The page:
Ask mayoral spokesman Dick Skrinjar whether Bob O'Connor has met public expectations, and he'll say, "It's hard to fall when you're already on the floor."
Like the Pirates' starting rotation, O'Connor started out with the bar set low. Unlike the Pirates' starting rotation, he's managed to clear it.
He has, after all, failed to run Pittsburgh into the ground after 14 weeks. Given some of the doubts about him during last year's mayoral race, that's an accomplishment worth noting even though it means I lost the office pool.
O'Connor is even finessing the redevelopment of the Fifth/Forbes retail corridor, an issue that helped sink his predeccessor, Tom Murphy. For one thing, his redevelopment authority picked Don Carter, president of Urban Design Associates, to help navigate the development process. It's a politically astute choice: Carter was considered a benign figure by many who resisted Murphy's efforts.
And unlike Murphy, O'Connor seems comfortable even in the parts of Pittsburgh he hasn't redeveloped. When he shut down a Garfield nuisance bar recently, for example, O'Connor held an impromptu confab in the Quiet Storm coffeehouse across the street. In certain hipsterish circles where the Quiet Storm is popular, O'Connor's appearance was a pleasant surprise. As a city councilor, after all, O'Connor had been a thorn in the side of Backward on Forward, a popular venue in Squirrel Hill. (In certain other hipsterish circles, of course, people smelled the sour-milk stench of cooptation. But if they hadn't, how hipsterish could those circles be?) What O'Connor hasn't done is just as notable.
Penguins fans might be irritated that he hasn't taken a stronger position on who should get the city's lone gambling license: The hometown favorite, casino hopeful Isle of Capri, has promised to build the Pens a new arena in exchange for the license. But the slots license will be awarded by a panel of Harrisburg appointees, and it's hard to say what leverage O'Connor has (especially if the fix is already in, as many locals suspect). About all O'Connor can do for certain is make hectoring, self-righteous speeches which might only tick off Harrisburg politicians.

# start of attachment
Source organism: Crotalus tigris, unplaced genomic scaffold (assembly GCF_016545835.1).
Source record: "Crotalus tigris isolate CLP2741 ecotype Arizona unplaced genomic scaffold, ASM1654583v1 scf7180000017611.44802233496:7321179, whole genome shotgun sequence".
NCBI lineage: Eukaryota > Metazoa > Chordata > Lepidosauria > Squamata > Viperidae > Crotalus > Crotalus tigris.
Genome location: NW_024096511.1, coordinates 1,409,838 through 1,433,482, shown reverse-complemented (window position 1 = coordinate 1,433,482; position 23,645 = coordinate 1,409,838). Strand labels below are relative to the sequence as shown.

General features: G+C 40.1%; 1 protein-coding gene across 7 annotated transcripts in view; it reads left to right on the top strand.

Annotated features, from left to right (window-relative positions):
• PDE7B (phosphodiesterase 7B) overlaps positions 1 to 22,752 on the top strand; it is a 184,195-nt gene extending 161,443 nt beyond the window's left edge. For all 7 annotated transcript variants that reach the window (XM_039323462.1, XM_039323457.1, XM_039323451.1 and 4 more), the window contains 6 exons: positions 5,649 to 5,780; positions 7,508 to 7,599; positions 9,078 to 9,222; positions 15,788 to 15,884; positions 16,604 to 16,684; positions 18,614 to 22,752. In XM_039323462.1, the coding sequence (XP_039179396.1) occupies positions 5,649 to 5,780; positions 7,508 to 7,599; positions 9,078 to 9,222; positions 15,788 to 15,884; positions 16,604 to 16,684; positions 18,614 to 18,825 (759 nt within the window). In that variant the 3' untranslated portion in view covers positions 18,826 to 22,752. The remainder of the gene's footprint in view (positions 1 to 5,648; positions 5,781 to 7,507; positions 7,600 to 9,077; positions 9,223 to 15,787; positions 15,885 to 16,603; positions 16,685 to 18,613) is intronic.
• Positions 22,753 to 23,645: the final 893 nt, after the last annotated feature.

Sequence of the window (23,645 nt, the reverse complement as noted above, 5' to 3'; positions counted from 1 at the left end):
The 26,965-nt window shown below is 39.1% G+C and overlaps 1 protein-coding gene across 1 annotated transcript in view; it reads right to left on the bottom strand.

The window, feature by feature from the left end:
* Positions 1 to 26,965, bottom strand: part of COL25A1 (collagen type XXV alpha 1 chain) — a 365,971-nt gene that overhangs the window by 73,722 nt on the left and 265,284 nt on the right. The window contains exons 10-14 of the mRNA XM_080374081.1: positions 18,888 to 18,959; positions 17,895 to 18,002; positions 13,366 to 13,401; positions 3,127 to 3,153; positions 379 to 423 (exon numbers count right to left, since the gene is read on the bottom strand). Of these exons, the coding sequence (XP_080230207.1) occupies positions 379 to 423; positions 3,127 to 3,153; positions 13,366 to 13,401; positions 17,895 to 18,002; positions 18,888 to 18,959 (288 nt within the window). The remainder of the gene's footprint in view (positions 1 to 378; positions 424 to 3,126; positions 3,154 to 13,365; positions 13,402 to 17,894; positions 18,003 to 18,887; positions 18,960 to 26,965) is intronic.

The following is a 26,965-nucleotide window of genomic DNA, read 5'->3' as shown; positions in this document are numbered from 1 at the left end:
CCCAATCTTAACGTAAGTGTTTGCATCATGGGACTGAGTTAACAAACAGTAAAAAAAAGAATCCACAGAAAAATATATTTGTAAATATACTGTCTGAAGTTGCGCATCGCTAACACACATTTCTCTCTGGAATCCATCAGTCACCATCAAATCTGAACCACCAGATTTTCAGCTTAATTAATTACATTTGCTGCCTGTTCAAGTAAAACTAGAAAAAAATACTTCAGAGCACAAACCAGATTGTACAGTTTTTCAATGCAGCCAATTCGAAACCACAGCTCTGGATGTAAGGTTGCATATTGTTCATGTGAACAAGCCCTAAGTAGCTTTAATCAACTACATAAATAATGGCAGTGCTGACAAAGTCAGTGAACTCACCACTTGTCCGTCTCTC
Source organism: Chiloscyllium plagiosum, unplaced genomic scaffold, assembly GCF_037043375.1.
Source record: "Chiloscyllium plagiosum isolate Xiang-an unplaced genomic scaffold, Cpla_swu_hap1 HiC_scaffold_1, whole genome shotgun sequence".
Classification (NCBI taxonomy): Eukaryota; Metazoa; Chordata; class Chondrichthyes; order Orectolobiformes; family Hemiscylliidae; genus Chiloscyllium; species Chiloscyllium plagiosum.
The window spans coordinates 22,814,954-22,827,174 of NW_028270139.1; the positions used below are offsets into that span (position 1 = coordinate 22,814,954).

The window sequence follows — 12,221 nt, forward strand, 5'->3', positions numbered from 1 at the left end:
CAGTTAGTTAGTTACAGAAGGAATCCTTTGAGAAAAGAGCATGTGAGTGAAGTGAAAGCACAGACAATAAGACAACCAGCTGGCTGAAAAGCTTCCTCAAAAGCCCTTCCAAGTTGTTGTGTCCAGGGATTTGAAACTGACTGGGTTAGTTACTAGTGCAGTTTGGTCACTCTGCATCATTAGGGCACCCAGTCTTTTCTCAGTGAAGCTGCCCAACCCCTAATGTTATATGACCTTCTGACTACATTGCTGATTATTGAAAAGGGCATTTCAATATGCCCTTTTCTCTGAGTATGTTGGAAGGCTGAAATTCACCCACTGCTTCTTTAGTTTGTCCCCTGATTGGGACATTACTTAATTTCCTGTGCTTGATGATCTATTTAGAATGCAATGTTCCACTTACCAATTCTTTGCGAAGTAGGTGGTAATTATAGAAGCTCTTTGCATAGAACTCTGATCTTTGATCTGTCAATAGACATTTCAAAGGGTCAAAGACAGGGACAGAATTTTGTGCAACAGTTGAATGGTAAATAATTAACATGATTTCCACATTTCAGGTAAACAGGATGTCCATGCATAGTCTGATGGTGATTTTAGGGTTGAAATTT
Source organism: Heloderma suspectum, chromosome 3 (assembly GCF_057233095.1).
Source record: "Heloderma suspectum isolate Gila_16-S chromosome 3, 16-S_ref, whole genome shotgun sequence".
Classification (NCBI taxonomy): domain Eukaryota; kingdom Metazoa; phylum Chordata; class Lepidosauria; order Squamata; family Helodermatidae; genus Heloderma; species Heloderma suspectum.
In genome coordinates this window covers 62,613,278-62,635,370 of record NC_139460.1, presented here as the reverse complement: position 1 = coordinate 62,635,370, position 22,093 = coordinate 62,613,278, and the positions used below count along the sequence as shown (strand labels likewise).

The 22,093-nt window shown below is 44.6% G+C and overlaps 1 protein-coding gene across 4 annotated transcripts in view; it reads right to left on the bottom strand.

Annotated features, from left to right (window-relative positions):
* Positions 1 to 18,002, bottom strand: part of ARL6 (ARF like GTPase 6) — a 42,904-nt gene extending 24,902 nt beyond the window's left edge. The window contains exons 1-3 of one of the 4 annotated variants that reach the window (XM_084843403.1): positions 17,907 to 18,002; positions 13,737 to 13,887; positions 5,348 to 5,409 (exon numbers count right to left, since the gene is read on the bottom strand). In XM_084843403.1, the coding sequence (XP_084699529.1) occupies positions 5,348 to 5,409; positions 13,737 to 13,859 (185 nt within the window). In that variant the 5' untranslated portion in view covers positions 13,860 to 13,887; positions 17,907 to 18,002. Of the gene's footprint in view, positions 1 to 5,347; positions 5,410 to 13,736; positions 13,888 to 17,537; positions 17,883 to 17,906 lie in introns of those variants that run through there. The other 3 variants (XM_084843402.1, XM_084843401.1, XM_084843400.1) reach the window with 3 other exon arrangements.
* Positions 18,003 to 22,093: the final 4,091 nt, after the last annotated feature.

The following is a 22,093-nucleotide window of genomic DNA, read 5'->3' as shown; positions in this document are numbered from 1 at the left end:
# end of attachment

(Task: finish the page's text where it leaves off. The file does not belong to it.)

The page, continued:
In case you've forgotten, that's just the sort of behavior that used to drive us crazy with Murphy. Murphy, of course, arguably had a tougher job. He sought to reshape the city, while O'Connor has so far been content to reflect it. But even if O'Connor doesn't have any great overarching vision for Pittsburgh, as some feared last year, I'm not sure anyone else does either.
Consider the recent special election in City Council District 3, which includes the South Side and some South Hills neighborhoods. Some saw the race as a proxy fight between O'Connor and City Councilor Bill Peduto, who ran against O'Connor in last year's mayoral race. A "progressive" candidate, Peduto backers hoped, could put a Peduto ally on council, heading off O'Connor's influence. But the candidate Peduto supported, South Side businessman Bruce Kraus, sounded an awful lot like the candidate O'Connor supported: eventual winner Jeff Koch.
Both Kraus and Koch talked mostly about crime prevention, removing abandoned cars and grafitti. Both candidates, in other words, campaigned the way O'Connor did the year before: by pledging to "redd up" the city while avoiding big policy proposals.
Perhaps they did so because that's what voters want. After 12 years of Murphy, maybe we're no longer in the mood for hearing about, or fighting over, big policy proposals. (Ironically, that means that O'Connor might get away with things Murphy never could have done without opposition such as supporting tax subsidies to build PNC yet another Downtown office tower.)
Of course, it may all end in tears. O'Connor has had some stumbles, most ominously in the area of policing. As City Paper reported last week, his administration transferred a popular police commander, RaShall Brackney, from the East End for reasons that smack of pure politics. And his police chief, Dom Costa, will have to prove himself especially in light of revelations about questionable actions he took during a 2002 standoff in Homewood. But so far, the only law-enforcment fiasco has been the Great Downtown Pigeon Sniper, which proved to be a joke at someone else's expense entirely.
It's easy to smirk that O'Connor lacks bold initiatives and big dreams. And maybe he does. But maybe, for the moment, so do we. And given the city's lingering financial problems, maybe that's for the best.